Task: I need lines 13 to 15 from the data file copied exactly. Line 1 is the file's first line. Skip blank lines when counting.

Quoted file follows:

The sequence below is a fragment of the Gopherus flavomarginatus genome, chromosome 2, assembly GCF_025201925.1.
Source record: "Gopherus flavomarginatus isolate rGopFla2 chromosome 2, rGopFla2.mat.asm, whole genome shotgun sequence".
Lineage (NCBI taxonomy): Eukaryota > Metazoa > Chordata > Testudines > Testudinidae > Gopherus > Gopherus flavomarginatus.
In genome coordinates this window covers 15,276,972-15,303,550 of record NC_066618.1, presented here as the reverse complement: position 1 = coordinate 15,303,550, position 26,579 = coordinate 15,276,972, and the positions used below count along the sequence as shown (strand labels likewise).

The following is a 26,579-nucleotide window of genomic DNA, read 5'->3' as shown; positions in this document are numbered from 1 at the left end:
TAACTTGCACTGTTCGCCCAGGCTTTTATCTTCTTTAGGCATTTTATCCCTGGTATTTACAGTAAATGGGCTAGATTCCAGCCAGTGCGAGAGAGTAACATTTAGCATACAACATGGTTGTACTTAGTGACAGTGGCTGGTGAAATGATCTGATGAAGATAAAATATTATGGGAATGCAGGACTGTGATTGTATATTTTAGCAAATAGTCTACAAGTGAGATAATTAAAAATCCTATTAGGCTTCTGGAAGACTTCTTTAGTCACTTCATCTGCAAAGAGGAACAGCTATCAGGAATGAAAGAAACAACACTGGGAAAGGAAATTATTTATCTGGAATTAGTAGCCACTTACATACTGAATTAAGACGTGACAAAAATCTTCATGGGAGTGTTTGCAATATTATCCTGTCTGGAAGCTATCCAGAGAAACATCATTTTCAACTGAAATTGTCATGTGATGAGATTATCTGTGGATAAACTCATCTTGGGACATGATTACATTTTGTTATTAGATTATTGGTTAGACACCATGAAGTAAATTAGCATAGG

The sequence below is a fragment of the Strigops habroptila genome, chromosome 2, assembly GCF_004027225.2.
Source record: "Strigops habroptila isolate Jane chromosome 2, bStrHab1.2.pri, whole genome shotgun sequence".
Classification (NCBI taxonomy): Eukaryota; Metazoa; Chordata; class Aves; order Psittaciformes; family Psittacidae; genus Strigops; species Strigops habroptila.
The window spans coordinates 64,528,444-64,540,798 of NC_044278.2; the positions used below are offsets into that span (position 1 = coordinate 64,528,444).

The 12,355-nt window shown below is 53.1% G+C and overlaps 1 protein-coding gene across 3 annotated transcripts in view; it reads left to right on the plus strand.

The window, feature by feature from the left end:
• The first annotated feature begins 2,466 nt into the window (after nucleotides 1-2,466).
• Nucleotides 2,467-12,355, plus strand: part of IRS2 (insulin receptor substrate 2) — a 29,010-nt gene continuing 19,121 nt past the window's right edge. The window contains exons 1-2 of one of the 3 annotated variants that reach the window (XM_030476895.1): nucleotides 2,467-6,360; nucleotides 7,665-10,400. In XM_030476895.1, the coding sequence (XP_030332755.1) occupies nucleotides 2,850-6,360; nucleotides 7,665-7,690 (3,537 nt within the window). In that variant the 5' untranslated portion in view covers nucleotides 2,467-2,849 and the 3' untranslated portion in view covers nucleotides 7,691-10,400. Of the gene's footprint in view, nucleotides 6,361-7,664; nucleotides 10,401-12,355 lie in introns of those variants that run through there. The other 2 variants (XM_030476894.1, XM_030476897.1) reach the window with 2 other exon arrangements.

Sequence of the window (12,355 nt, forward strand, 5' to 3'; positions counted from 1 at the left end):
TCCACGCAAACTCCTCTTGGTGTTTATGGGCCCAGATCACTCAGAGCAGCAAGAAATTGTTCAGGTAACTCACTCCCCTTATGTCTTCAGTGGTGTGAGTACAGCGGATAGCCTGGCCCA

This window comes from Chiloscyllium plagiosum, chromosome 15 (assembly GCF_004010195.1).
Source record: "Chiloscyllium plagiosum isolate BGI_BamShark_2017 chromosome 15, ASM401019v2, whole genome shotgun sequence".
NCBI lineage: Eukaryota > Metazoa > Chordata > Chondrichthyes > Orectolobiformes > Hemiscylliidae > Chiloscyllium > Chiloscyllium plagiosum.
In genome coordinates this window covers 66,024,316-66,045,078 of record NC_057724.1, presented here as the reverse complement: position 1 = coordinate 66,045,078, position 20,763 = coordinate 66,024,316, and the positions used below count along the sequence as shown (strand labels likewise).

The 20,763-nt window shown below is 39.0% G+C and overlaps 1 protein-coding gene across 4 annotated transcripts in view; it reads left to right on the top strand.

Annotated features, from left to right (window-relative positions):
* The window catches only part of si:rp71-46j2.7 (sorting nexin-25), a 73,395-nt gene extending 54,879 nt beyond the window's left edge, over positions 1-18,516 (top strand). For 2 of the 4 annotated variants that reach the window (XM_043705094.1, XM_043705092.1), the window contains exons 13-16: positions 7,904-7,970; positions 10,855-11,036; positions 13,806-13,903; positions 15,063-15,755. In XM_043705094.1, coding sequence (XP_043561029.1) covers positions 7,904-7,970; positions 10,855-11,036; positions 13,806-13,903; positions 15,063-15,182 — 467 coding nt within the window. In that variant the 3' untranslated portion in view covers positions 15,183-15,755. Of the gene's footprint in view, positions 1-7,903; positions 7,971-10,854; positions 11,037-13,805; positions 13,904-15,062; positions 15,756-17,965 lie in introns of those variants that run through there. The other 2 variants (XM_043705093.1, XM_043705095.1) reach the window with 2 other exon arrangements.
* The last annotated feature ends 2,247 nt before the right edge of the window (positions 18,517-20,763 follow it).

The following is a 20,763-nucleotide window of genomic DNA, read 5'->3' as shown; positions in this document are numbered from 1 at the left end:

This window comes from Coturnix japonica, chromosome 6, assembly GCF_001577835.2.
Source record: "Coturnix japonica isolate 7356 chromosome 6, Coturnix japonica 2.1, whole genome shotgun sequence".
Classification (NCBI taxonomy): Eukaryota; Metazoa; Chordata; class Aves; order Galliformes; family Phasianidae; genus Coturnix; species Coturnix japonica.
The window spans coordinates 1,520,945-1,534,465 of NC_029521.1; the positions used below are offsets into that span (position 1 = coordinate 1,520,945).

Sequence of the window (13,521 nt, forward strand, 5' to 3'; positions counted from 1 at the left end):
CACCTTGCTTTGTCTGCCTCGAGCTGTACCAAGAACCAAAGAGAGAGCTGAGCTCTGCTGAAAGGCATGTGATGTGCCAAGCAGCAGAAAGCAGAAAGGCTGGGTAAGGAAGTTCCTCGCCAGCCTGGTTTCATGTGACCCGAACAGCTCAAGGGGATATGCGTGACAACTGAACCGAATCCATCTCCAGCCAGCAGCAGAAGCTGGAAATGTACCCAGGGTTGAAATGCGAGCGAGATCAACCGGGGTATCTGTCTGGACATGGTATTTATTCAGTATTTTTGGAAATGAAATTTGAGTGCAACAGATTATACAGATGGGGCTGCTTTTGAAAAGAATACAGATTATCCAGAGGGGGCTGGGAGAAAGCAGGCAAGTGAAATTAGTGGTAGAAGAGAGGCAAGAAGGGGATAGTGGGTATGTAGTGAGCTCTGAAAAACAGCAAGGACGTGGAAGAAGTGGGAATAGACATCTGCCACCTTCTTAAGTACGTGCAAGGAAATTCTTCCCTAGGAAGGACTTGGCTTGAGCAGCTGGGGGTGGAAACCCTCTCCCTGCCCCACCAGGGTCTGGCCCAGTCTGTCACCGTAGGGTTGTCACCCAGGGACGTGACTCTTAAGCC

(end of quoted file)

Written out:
• The first annotated feature begins 2,466 nt into the window (after nucleotides 1-2,466).
• Nucleotides 2,467-12,355, plus strand: part of IRS2 (insulin receptor substrate 2) — a 29,010-nt gene continuing 19,121 nt past the window's right edge. The window contains exons 1-2 of one of the 3 annotated variants that reach the window (XM_030476895.1): nucleotides 2,467-6,360; nucleotides 7,665-10,400. In XM_030476895.1, the coding sequence (XP_030332755.1) occupies nucleotides 2,850-6,360; nucleotides 7,665-7,690 (3,537 nt within the window). In that variant the 5' untranslated portion in view covers nucleotides 2,467-2,849 and the 3' untranslated portion in view covers nucleotides 7,691-10,400. Of the gene's footprint in view, nucleotides 6,361-7,664; nucleotides 10,401-12,355 lie in introns of those variants that run through there. The other 2 variants (XM_030476894.1, XM_030476897.1) reach the window with 2 other exon arrangements.

Sequence of the window (12,355 nt, forward strand, 5' to 3'; positions counted from 1 at the left end):